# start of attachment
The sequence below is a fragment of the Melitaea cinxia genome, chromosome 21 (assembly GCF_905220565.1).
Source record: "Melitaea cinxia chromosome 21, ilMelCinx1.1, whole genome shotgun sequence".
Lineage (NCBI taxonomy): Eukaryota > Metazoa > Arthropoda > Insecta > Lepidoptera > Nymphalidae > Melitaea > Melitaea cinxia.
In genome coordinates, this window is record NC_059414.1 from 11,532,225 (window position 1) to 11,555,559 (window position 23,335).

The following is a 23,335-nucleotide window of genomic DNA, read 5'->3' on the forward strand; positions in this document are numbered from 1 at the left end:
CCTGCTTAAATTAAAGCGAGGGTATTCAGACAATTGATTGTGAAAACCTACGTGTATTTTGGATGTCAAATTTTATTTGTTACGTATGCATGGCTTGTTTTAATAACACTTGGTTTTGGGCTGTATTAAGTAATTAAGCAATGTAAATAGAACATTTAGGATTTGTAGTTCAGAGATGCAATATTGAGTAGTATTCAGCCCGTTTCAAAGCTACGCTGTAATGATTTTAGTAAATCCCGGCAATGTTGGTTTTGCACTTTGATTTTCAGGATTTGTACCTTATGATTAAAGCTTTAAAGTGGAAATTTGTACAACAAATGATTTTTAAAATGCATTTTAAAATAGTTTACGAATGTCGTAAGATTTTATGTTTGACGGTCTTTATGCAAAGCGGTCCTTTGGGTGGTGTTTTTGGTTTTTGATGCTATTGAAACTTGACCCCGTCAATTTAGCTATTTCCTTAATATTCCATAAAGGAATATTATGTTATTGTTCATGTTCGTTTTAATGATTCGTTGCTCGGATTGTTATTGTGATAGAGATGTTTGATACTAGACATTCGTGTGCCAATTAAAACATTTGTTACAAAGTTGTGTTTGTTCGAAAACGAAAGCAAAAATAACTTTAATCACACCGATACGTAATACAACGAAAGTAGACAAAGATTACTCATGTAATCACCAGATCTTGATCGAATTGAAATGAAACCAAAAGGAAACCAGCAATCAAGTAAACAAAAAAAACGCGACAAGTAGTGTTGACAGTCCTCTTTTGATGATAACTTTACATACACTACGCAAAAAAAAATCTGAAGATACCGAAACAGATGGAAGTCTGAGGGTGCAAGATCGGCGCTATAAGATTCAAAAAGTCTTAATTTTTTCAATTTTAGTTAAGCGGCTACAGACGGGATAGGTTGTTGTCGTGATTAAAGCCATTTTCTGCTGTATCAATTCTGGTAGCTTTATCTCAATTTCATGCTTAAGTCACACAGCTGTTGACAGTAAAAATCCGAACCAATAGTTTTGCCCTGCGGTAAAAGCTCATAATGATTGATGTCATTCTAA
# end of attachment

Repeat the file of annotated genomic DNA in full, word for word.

The sequence below is a fragment of the Melitaea cinxia genome, chromosome 21 (assembly GCF_905220565.1).
Source record: "Melitaea cinxia chromosome 21, ilMelCinx1.1, whole genome shotgun sequence".
Lineage (NCBI taxonomy): Eukaryota > Metazoa > Arthropoda > Insecta > Lepidoptera > Nymphalidae > Melitaea > Melitaea cinxia.
In genome coordinates, this window is record NC_059414.1 from 11,532,225 (window position 1) to 11,555,559 (window position 23,335).

The following is a 23,335-nucleotide window of genomic DNA, read 5'->3' on the forward strand; positions in this document are numbered from 1 at the left end:
CCTGCTTAAATTAAAGCGAGGGTATTCAGACAATTGATTGTGAAAACCTACGTGTATTTTGGATGTCAAATTTTATTTGTTACGTATGCATGGCTTGTTTTAATAACACTTGGTTTTGGGCTGTATTAAGTAATTAAGCAATGTAAATAGAACATTTAGGATTTGTAGTTCAGAGATGCAATATTGAGTAGTATTCAGCCCGTTTCAAAGCTACGCTGTAATGATTTTAGTAAATCCCGGCAATGTTGGTTTTGCACTTTGATTTTCAGGATTTGTACCTTATGATTAAAGCTTTAAAGTGGAAATTTGTACAACAAATGATTTTTAAAATGCATTTTAAAATAGTTTACGAATGTCGTAAGATTTTATGTTTGACGGTCTTTATGCAAAGCGGTCCTTTGGGTGGTGTTTTTGGTTTTTGATGCTATTGAAACTTGACCCCGTCAATTTAGCTATTTCCTTAATATTCCATAAAGGAATATTATGTTATTGTTCATGTTCGTTTTAATGATTCGTTGCTCGGATTGTTATTGTGATAGAGATGTTTGATACTAGACATTCGTGTGCCAATTAAAACATTTGTTACAAAGTTGTGTTTGTTCGAAAACGAAAGCAAAAATAACTTTAATCACACCGATACGTAATACAACGAAAGTAGACAAAGATTACTCATGTAATCACCAGATCTTGATCGAATTGAAATGAAACCAAAAGGAAACCAGCAATCAAGTAAACAAAAAAAACGCGACAAGTAGTGTTGACAGTCCTCTTTTGATGATAACTTTACATACACTACGCAAAAAAAAATCTGAAGATACCGAAACAGATGGAAGTCTGAGGGTGCAAGATCGGCGCTATAAGATTCAAAAAGTCTTAATTTTTTCAATTTTAGTTAAGCGGCTACAGACGGGATAGGTTGTTGTCGTGATTAAAGCCATTTTCTGCTGTATCAATTCTGGTAGCTTTATCTCAATTTCATGCTTAAGTCACACAGCTGTTGACAGTAAAAATCCGAACCAATAGTTTTGCCCTGCGGTAAAAGCTCATAATGATTGATGTCATTCTAA